- Poster presentation
- Open Access
Generation and characterization of a superior host cell line for biomanufacturing
© Ritter et al. 2015
- Published: 14 December 2015
- Volumetric Productivity
- Parental Cell Line
- Telomeric Region
- Chinese Hamster Ovary Cell Line
- Define Culture Medium
Chinese hamster ovary (CHO) cells are the most widely used host for large scale production of recombinant therapeutic proteins exhibiting high productivities in the gram per liter range. Although these cells have been extensively characterized and optimized, a demand to further increase the performance towards higher productivity and clonal stability exists. Up to date, the clone selection process is mainly based on phenotypic screens like titer measurements and growth data instead of more reliable biomarkers. Recently, the genomes of Chinese hamster as well as of different CHO cell lines were sequenced, assembled and annotated [1–3]. This new information gives the opportunity for functional analysis of the transcriptome and allows rational designs for the identification of biomarkers for clone selection and targets for cell line engineering.
CHO-K1a and CHO-C8DEL cell lines were cultivated in shake flasks in a non-humidified shaker cabinet at 150 rpm, 10% CO2 at 36.5°C in suspension in proprietary, chemically defined culture media. Cell viabilities and growth rates were monitored by means of an automated system (ViCell, Beckman Coulter).
For transient expression plasmid DNA and polyethylenimine "Max" (Polysciences, Eppelheim, Germany) were diluted into OptiMEM medium (Life Technologies) and added to the cells after complex formation. The titer of the model protein in the supernatant was measured by Protein A HPLC on day 3 and day 6 post transfection.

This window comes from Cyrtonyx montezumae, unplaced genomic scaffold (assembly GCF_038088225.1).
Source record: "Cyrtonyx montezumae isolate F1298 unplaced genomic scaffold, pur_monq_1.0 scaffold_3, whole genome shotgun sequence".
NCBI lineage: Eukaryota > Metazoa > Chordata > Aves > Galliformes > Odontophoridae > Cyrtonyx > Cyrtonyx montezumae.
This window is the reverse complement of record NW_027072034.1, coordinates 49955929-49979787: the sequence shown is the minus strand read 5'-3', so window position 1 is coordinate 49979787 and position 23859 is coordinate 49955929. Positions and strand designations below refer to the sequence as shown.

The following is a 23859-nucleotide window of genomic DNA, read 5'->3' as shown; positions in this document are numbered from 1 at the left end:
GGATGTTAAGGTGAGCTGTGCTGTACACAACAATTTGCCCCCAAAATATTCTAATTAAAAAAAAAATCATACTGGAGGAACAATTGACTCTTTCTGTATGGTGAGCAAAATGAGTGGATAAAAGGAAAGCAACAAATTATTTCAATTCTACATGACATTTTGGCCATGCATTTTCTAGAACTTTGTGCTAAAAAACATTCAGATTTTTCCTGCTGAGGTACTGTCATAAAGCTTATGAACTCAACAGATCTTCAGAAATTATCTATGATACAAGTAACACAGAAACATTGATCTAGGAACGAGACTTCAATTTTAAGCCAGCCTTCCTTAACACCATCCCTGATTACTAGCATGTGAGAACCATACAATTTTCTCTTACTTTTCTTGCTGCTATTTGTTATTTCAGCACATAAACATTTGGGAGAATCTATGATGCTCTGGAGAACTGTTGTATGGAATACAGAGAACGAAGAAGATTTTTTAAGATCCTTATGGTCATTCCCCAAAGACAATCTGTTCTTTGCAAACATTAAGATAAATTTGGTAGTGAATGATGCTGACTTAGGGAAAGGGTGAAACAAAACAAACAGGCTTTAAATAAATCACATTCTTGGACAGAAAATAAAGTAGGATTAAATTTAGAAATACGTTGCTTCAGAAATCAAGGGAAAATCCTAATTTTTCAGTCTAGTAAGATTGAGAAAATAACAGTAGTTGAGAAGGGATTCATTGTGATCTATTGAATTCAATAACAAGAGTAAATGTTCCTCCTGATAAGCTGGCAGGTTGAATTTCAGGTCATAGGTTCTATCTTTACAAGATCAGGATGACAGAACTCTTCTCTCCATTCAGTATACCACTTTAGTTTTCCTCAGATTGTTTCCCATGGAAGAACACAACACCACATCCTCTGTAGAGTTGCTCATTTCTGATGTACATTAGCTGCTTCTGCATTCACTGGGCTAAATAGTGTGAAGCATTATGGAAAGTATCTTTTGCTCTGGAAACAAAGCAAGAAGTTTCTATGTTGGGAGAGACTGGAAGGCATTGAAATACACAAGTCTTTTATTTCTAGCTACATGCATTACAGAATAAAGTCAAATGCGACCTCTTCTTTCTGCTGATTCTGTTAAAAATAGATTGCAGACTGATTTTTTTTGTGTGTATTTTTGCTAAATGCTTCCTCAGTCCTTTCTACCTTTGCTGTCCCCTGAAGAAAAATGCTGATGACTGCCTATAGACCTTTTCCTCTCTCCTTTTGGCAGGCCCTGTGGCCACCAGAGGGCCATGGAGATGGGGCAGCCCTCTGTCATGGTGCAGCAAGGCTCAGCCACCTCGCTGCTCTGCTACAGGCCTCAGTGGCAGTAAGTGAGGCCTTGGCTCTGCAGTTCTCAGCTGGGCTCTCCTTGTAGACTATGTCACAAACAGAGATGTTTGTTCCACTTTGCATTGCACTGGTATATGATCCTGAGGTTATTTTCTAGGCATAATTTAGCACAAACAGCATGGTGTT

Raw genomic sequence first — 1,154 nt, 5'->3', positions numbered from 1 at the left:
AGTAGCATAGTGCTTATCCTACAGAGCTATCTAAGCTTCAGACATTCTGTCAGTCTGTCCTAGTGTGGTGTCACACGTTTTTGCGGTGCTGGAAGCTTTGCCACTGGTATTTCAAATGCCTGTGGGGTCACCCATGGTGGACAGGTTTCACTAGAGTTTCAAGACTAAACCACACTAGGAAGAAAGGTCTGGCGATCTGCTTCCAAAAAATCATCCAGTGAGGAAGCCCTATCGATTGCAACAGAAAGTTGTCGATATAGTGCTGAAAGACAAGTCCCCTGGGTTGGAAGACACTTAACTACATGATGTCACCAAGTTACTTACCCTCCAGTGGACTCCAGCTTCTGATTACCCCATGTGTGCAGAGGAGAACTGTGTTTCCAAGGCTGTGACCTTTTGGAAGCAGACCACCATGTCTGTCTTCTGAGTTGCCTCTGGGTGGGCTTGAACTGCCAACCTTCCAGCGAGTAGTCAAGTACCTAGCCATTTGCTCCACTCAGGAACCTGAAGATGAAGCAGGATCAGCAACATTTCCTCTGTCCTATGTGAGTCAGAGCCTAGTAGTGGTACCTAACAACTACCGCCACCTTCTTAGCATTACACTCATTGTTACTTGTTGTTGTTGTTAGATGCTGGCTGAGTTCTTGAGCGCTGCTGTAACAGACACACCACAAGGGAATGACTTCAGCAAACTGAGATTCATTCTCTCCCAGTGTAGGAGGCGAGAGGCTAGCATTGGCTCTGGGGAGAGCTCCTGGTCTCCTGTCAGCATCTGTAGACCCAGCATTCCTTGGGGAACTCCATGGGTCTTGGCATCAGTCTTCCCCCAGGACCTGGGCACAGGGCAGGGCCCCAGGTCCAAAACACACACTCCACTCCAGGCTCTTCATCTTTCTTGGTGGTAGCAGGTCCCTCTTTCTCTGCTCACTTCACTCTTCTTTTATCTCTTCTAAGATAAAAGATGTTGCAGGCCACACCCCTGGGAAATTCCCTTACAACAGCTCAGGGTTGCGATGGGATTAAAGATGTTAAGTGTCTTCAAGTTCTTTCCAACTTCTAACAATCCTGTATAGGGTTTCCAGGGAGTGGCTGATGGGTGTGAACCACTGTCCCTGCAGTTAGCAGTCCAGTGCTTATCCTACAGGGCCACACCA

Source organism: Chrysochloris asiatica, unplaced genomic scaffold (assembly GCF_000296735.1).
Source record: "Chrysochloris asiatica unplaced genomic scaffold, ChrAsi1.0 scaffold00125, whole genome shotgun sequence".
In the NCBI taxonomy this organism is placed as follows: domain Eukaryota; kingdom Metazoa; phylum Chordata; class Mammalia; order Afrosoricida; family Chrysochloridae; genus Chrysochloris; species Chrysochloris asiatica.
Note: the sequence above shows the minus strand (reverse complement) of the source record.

Cells were stably transfected by electroporation (Amaxa Nucleofection system, Lonza, Germany) with an expression plasmid encoding for a human monoclonal antibody according to the manufacturer's instructions.48 h after transfection, selection was started by addition of geneticin (G418). As soon as cells recovered to a viability of above 80%, a second selection step was applied by passaging the cells into G418-free medium containing 1 µM methotrexate (MTX). When the cells resumed logarithmic growth, cell cultivation was continued in MTX-containing medium throughout single cell sorting, screening and productivity assessments. Cells were stained using a FITC-labeled mouse IgG-anti-human IgG (BD Pharmingen) and single cell sorting was performed using a FACS-Aria II instrument (Becton Dickinson). The 5% most strongly fluorescent cells were gated and sorted as single cells into 96-well plates. Volumetric productivities of G418 and MTX selected pools and clones were determined by Protein A HPLC in cell culture supernatants.
Analysis of gene expression profiles of 5-7 high and 5-7 low monoclonal antibody producing CHO-K1a clones of three different monoclonal antibody projects surprisingly revealed that the telomeric region of chromosome 8 including several genes is often lost in transfected, high antibody producing CHO-K1a derived clones. Likewise surprisingly, a high correlation between the loss of this telomeric region and increased productivity as well as clonal stability could be identified in CHO-K1a clones.
With our study we contribute to the knowledge of how the recently published CHO genomes [1–3] can be used to meet the growing demand of industry to further develop CHO cell lines and to increase their performance for the production of new therapeutic proteins in short time periods.
We compared gene expression profiles of high and low antibody producing CHO-K1a clones and identified a subset of genes, localized at the telomeric region of chromosome 8, which have a role regarding productivity and production stability. These genes can be used as biomarkers for selecting high and stable producing cell lines. In addition, we generated and characterized a new parental CHO cell line lacking this telomeric region, which displays several advantageous characteristics for cell line development and manufacturing.
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